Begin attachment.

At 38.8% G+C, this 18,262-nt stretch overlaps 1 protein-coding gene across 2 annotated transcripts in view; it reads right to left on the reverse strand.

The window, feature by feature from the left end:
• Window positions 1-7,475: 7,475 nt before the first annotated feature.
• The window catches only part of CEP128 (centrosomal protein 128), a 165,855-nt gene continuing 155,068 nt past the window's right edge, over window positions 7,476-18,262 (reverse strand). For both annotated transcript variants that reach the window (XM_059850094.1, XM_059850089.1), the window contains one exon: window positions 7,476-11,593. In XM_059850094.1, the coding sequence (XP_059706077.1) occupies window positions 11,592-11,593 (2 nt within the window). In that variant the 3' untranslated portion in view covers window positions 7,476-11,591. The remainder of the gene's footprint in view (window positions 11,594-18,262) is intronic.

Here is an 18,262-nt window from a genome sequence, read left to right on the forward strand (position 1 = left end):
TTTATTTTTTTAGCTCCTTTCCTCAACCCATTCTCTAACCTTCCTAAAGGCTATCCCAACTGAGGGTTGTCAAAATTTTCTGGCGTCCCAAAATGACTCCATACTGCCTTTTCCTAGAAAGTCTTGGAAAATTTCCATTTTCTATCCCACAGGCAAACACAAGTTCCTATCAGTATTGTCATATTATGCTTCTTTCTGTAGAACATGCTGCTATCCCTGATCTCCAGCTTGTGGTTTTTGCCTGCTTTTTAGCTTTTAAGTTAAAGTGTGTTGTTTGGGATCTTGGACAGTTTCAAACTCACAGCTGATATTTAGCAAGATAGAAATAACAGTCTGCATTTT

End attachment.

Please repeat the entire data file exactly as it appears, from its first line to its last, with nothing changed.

At 38.8% G+C, this 18,262-nt stretch overlaps 1 protein-coding gene across 2 annotated transcripts in view; it reads right to left on the reverse strand.

The window, feature by feature from the left end:
• Window positions 1-7,475: 7,475 nt before the first annotated feature.
• The window catches only part of CEP128 (centrosomal protein 128), a 165,855-nt gene continuing 155,068 nt past the window's right edge, over window positions 7,476-18,262 (reverse strand). For both annotated transcript variants that reach the window (XM_059850094.1, XM_059850089.1), the window contains one exon: window positions 7,476-11,593. In XM_059850094.1, the coding sequence (XP_059706077.1) occupies window positions 11,592-11,593 (2 nt within the window). In that variant the 3' untranslated portion in view covers window positions 7,476-11,591. The remainder of the gene's footprint in view (window positions 11,594-18,262) is intronic.

Here is an 18,262-nt window from a genome sequence, read left to right on the forward strand (position 1 = left end):
TTTATTTTTTTAGCTCCTTTCCTCAACCCATTCTCTAACCTTCCTAAAGGCTATCCCAACTGAGGGTTGTCAAAATTTTCTGGCGTCCCAAAATGACTCCATACTGCCTTTTCCTAGAAAGTCTTGGAAAATTTCCATTTTCTATCCCACAGGCAAACACAAGTTCCTATCAGTATTGTCATATTATGCTTCTTTCTGTAGAACATGCTGCTATCCCTGATCTCCAGCTTGTGGTTTTTGCCTGCTTTTTAGCTTTTAAGTTAAAGTGTGTTGTTTGGGATCTTGGACAGTTTCAAACTCACAGCTGATATTTAGCAAGATAGAAATAACAGTCTGCATTTT